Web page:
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2016 Yom Kippur

Clearly, everywhere we look, all around us, today is not only Wednesday, but Yom Kippur.

As much as we might want today not to be Yom Kippur, we can’t change it. And I for one, do not want to change it.

Because believe it or not, Yom Kippur is my favorite holiday of the year. When I shared this notion with a colleague last spring, he was very surprised.

My colleague wondered how Yom Kippur could be my favorite holiday when there is so much attention that must be placed on all the services.

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2016 Kol Nidre

Who is Karl Becker?

Did you watch the debate on Sunday night? Karl Becker is the uncommitted voter who took the mic for the final question of Sunday night’s presidential debate and asked the question which seemed to have the greatest impact of the evening: an impact on both the candidates and on the audience.

The question he asked was: “Would either of you name one positive thing that you respect in one another?”

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2016 Rosh Hashanah – Second Day

Nine year old Joey, was asked by his mother what he had learned in Sunday school.

“Well, Mom, our teacher told us how God sent Moses behind enemy lines on a rescue mission to lead the Israelites out of Egypt. When he got to the Red Sea, he had his engineers build a pontoon bridge and all the people walked across safely. Then he used his walkie-talkie to radio headquarters for reinforcements. They sent bombers to blow up the bridge and all the Israelites were saved.”

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2016 Rosh Hashanah – First Day

A frum looking man was traveling on El Al, when his seat mate asked what he did for a living.

“I’m a rabbi.”

“Well,” said the man condescendingly, “I was born Jewish. I don’t know much about it, but I presume you could sum it up in one sentence: ‘Do unto others as you would have others do unto you.’”

The rabbi smiled, then said, “And what do you do for a living?”

“I’m an astrophysicist,” he replied smugly.

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In Memory of Elie Weisel, July 9, 2016

I have been sad all week long.

Last Saturday night, when I retrieved my email messages after the end of Shabbat, I learned that Elie Wiesel passed away at the age of 87.

Since then, I realize that my sadness reflects not only the death of an individual, but in many ways, the death of a generation.

Elie Wiesel was a journalist, an author, a lecturer, a defender of human rights, but most of all, he became a face and the spokesman for Holocaust survivors.

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DRRS 2015 Recap and Look Ahead to 2016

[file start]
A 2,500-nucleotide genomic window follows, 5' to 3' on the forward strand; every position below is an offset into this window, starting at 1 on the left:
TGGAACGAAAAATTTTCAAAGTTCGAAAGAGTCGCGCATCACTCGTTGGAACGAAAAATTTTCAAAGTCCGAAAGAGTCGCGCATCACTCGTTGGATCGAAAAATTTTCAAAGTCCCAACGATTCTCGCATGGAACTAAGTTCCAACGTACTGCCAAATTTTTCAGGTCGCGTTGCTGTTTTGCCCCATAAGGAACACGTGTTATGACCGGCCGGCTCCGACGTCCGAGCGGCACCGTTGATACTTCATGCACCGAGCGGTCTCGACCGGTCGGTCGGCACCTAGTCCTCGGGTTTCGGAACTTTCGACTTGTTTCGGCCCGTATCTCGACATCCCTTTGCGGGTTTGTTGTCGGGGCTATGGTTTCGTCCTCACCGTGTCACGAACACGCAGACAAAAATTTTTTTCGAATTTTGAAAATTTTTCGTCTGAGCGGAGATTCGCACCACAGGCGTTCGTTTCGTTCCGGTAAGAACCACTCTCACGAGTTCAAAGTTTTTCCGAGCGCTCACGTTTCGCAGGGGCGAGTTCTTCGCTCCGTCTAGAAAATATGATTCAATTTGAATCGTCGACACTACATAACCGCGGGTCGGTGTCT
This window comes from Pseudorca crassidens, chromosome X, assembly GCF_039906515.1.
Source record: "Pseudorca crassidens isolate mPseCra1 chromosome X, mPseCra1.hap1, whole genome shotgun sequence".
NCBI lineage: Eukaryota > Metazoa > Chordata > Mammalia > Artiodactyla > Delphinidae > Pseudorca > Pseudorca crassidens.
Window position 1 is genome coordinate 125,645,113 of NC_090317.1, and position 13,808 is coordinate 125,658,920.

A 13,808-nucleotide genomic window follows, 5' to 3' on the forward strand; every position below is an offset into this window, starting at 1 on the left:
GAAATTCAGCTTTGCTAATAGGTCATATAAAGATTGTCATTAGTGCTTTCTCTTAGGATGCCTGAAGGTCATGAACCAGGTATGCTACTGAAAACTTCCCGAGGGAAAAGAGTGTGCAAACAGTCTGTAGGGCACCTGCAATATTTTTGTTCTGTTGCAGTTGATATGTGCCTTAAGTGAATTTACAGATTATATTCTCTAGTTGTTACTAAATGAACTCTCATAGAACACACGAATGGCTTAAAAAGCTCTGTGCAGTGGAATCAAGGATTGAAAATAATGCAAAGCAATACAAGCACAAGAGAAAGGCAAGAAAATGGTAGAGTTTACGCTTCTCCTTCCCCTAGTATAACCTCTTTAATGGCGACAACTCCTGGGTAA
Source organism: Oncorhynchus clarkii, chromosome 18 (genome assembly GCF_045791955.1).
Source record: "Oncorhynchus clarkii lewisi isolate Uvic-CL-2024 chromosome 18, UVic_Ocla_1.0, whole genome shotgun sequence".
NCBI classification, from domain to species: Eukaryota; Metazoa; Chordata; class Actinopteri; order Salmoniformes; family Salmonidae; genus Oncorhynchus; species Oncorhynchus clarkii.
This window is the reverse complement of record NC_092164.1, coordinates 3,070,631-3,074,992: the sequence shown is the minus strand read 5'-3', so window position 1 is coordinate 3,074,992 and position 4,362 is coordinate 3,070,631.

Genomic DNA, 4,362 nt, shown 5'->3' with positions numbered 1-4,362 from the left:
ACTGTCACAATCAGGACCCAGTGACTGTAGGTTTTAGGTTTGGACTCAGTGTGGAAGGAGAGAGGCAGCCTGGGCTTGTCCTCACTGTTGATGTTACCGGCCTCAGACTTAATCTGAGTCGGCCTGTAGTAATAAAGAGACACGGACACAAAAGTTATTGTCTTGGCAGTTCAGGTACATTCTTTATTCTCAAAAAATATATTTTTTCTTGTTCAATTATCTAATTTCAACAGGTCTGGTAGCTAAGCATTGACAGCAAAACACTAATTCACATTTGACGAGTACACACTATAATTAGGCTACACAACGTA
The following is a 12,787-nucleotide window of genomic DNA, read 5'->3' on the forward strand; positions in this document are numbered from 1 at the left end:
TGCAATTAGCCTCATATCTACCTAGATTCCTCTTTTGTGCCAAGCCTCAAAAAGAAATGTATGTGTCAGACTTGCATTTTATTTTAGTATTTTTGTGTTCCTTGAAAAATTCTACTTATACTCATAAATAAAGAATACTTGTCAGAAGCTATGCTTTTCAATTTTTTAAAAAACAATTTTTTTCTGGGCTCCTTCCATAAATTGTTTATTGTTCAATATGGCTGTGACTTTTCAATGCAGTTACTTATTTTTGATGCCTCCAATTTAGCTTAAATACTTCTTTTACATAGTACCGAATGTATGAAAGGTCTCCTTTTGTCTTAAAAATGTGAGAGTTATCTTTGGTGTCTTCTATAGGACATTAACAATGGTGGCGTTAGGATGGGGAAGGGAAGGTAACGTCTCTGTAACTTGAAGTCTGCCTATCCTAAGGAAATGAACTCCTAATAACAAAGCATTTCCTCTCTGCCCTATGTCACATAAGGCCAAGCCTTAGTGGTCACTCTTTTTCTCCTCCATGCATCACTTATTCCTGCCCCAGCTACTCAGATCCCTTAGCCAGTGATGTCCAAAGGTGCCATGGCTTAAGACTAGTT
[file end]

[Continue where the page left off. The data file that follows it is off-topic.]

So far this school year has been full of excitement, learning and family fun! We began our school year with our traditional walk to the creek for Tashlich. After we cast our sins in the water and listened to Rabbi Pohl as he blew the Shofar, we had dinner here at the synagogue in the new school wing for over 75 children and their families. Next, we decorated the Sukkah and even though the rain kept us from eating in the Sukkah, we enjoyed our time together eating pizza and schmoozing in the new school wing.

In early November, we had our Kabalat Siddur Service where our 3rd grade students and students new to DRRS helped lead the service and received their Siddurim. It was a beautiful service and the first performance of the DRRS chorus for this school year! In addition, our first Shabbat Yachad family service, for families with children 2nd grade and younger, occurred in November. Rabbi Pohl and Sue Westenburger led songs, Rabbi Pohl told a great Shabbat story, and we celebrated Shabbat, little people style, and had a great time!!!

At the end of November, we celebrated our First Family Shabbat Morning Service and it was awesome!!…

2015 Yom Kippur

And when I am for myself, what am I?

And if not now, when?”

Last night I offered an analysis of this famous teaching from Hillel, the great Talmudic sage.

Today I want to share some thoughts about the third part of Hillel’s famous teaching:

V’eem lo achshav, aymatai – and if not now, when?

Well, what does that mean?

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2015 Kol Nidre

I trust that just about everyone here today has heard teachings or wisdom from what we call, “Pirke Avot,” usually translated as “Ethics of the Fathers.”

I begin today by sharing a text from Pirke Avot which you most likely have heard before.

My goal is to examine this text more carefully, more deeply, and perhaps from a perspective you have not yet considered.

The author of the text is the great rabbinic sage, Hillel, who taught:

EEm Ayn Ahnee Lee, Mee Lee– If I am not for myself, who is for me?

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